WORLD’S FINEST COMICS began as WORLD’S FAIR COMICS, two annual-sized issues released in 1939 and 1940 as promotional advertising at the New York World’s Fair of those years, though they may also have had newsstand distribution. There, two of National (DC) Comics’ most popular characters, Superman and Batman (with Robin) appeared together for the first time, though only on the covers. Interior stories featured each separately, along with many other stories and characters. The idea was continued in 1941 with a similar comic, WORLD’S BEST COMICS, retitled WORLD’S FINEST COMICS beginning with issue #2. I believe the former title was designed by Ira Schnapp, but when it was changed for issue #2, someone else modified his logo by adding ink inside each letter, making a much poorer design with uneven qualities to it I think Ira would not have done. WORLD’S FINEST was issued quarterly for a few years, then switched to bimonthly (6 issues per year) for many years. Each issue included many stories featuring popular DC characters until the book shrank to regular comics size with issue #71 (July-Aug 1954). After that the lead story had Superman, Batman and Robin together in one adventure, with other features filling out the remaining pages. The book was initially edited by Whitney Ellsworth, then by Jack Schiff beginning with issue #8. He would continue as editor until issue #140 from 1964 when editing passed to Mort Weisinger.
Ira Schnapp’s work for National (DC) comics began with the revamped Superman logo he created based on earlier versions by Joe Shuster. It first appeared on SUPERMAN #6 dated Sept.-Oct. 1940. Ira’s work for the company gradually grew from that. He began lettering the Superman newspaper strip around September 1943, lettering Superman stories in ACTION COMICS in early 1943, as well as in SUPERMAN starting in the summer of 1943. Before long his work was also appearing on DC covers, just a random few at first, then gradually more and more, as editors began to make use of his talents. WORLD’S FINEST did not have much cover lettering in its early years. Most of the covers were silent scenes depicting a heroic, patriotic or humorous situation, but sometimes signs were needed. The first cover I see Schnapp lettering on is above, from 1944. The style is one Ira was using when he first began lettering covers but later moved away from.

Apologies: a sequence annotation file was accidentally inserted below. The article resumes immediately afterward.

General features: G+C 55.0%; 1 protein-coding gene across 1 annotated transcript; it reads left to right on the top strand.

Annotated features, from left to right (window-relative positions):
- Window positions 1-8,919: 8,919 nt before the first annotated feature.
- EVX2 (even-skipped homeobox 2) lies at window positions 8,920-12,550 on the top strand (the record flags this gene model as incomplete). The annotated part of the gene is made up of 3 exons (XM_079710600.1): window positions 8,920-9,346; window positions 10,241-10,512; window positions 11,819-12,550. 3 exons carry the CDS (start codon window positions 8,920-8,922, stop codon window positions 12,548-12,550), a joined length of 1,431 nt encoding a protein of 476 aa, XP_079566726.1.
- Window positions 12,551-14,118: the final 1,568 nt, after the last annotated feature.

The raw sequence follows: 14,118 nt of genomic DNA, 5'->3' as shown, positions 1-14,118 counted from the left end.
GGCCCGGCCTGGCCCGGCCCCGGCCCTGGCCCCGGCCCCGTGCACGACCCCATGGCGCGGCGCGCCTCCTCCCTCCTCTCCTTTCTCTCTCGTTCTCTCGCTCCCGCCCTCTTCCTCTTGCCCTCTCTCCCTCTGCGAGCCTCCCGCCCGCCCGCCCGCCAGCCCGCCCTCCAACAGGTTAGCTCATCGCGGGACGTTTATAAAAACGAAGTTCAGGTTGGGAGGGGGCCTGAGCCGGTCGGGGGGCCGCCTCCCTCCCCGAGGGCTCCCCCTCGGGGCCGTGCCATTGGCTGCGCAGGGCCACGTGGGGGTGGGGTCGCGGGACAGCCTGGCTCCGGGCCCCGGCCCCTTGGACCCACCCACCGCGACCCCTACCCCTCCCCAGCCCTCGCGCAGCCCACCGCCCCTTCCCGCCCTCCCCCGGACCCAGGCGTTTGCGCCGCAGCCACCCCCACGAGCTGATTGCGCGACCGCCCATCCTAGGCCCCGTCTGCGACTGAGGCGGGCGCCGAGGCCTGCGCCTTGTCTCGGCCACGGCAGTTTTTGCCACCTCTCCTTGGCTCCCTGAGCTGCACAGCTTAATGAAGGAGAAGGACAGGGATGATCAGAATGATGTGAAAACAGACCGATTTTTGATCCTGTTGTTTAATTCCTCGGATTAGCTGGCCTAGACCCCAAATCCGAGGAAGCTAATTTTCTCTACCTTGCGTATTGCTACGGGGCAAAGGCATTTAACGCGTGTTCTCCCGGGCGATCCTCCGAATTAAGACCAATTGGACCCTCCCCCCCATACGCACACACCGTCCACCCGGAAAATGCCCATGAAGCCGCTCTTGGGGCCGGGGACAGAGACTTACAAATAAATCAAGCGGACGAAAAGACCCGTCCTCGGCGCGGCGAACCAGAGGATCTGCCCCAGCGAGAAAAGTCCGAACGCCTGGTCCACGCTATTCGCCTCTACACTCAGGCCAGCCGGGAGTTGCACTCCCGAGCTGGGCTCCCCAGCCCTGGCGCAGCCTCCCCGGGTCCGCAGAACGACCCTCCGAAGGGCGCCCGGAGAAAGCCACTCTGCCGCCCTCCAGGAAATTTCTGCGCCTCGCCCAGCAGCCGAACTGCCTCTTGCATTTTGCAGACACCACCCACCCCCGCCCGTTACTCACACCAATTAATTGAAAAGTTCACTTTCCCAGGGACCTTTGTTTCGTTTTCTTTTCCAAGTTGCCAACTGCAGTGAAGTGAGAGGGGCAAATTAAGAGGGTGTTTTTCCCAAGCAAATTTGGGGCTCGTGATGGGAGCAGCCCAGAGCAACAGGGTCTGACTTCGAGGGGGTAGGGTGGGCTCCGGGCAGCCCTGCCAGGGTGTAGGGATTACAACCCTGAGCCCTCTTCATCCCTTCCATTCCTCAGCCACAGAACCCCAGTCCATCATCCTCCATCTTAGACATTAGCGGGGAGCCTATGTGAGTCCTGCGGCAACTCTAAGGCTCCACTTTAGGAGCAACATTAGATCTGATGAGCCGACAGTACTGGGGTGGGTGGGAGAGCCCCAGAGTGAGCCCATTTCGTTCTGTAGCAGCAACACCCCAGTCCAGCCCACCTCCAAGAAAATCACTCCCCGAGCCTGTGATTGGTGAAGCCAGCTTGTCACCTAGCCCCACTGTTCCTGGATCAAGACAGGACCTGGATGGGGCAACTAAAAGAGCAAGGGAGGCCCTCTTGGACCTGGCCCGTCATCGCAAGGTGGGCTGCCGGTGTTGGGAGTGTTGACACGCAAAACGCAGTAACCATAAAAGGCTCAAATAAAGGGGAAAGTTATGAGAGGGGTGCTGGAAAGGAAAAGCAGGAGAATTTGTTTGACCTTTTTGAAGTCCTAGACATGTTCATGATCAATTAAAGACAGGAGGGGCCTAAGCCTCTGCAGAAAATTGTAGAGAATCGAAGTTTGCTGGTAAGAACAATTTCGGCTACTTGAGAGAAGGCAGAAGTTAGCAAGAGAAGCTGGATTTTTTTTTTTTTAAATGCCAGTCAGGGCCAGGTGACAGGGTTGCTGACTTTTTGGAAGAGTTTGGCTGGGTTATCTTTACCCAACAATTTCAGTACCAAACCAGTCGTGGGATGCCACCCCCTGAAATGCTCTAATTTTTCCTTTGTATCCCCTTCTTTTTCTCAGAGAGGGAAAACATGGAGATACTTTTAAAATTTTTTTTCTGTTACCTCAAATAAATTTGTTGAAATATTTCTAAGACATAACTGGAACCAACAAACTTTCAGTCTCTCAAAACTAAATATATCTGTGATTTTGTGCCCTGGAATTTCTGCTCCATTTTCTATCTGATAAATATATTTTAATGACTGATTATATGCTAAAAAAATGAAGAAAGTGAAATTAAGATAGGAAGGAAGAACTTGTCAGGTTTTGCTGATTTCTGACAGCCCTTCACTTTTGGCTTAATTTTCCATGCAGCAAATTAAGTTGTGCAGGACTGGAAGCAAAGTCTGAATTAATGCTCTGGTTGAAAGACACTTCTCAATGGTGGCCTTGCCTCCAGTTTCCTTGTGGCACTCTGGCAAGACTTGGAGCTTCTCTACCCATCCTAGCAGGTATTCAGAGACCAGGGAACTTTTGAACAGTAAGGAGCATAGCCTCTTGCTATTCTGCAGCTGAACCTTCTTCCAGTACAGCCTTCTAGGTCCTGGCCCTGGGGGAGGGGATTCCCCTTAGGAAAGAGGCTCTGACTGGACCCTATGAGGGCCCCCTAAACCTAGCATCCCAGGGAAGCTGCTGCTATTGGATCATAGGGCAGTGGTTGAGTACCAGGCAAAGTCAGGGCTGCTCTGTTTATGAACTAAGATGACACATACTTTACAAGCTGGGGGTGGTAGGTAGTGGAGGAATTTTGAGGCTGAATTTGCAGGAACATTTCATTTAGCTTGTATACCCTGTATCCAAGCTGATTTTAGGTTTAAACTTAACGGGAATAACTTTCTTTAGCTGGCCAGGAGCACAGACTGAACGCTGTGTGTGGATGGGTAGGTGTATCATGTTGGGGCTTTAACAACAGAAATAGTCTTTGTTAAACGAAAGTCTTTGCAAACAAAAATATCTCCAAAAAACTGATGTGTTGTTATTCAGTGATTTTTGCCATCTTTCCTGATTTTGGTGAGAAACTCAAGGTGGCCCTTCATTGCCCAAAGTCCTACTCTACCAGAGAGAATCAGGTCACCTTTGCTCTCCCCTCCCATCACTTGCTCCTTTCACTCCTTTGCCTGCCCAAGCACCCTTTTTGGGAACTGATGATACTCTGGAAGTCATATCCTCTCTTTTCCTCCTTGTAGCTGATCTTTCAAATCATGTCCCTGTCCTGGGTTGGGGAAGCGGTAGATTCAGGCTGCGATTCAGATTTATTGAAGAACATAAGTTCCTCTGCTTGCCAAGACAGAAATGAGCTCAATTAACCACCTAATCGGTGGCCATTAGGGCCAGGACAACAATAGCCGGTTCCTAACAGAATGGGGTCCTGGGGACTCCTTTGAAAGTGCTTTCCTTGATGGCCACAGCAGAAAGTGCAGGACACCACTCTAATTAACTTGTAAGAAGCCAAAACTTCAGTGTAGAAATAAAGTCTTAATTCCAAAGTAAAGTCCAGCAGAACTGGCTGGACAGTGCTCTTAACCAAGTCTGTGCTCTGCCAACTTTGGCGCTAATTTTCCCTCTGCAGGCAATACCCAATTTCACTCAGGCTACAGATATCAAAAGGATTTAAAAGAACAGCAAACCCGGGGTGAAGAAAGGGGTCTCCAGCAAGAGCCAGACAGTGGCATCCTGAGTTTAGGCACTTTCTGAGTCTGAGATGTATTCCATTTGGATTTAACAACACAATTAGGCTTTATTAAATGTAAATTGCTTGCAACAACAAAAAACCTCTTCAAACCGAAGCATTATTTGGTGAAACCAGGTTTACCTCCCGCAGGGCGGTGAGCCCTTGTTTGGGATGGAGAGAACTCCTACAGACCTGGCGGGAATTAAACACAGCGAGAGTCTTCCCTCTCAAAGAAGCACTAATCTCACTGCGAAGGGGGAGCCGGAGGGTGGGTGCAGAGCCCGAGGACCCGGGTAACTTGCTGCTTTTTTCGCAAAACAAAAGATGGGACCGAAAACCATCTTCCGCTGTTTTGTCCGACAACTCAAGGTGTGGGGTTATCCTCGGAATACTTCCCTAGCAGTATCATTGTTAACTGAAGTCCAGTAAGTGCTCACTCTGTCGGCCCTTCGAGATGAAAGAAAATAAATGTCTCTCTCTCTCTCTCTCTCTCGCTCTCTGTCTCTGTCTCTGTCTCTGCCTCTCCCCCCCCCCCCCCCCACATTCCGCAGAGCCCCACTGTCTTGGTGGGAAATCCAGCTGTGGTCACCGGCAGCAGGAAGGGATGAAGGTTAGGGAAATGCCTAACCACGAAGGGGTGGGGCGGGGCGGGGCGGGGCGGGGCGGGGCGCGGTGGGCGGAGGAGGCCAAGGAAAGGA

Issue #21 from 1946 is the second cover with Schnapp lettering. Again, the caption uses Ira’s styles of the time that were later left behind, but the handsome script FEATURING is already heading in the direction he would take.
Issue #23, July-August 1946, has a small amount of lettering on the machine by Schnapp. Notice how even and regular it is, and most of the letters would fit into a square, a style that would become Ira’s main one for this type of block lettering in the future.
More handsome sign work by Schnapp is on issue #28 from 1947.
Issue #42 dated Sept-Oct 1949 has familiar Ira Schnapp cover lettering, including a grteat piece of script in INTRODUCING and open display lettering for THE WYOMING KID. From this time on Ira’s work appeared on an increasing amount of covers.
Here Ira tries to interest readers in a new character, but one that didn’t last long.
On the cover of issue #71 from 1954, we get classic Ira Schnapp lettering not only telling us that the heroes were now appearing in the same stories together (finally), but what that issue’s story was about. The look of this cover lettering is familiar to anyone who has seen DC comics from the 1950s and early to mid 1960s, nearly all by Ira Schnapp.
Ira’s lettering is on issue #72, and Issue #73 features the first example in this series of Ira’s cover-style word balloons.
While it resembles his interior story lettering, Ira’s cover lettering was drawn larger and produced with more care and precision, appropriate for a cover, the main on-site selling point for any comic.
With issue #96 from 1958, the book has a new logo designed by Ira. The original is still in the DC files.
These letters are more consistent than the ones in the previous logo, though the two S’s are still a bit wider than the other letters. I feel it’s definitely by Schnapp.
Ira’s lettering on issue #171 from 1967 shows his skills are still sharp near the end of his career.
Ira’s final cover work on the series appeared on issue #175 dated May 1968. Thereafter Gaspar Saladino was the main cover letterer.
Here are the covers I see with Ira Schnapp lettering: 13, 21, 23, 28, 40, 42-43, 49, 52, 62-64, 69-97, 99-134, 136-161, 163-166, 168-171, 175. That’s 112 in all.
In the second and part of this article I’ll cover Ira’s story lettering. Other Ira Schnapp articles you might enjoy can be found on the COMICS CREATION page of my blog.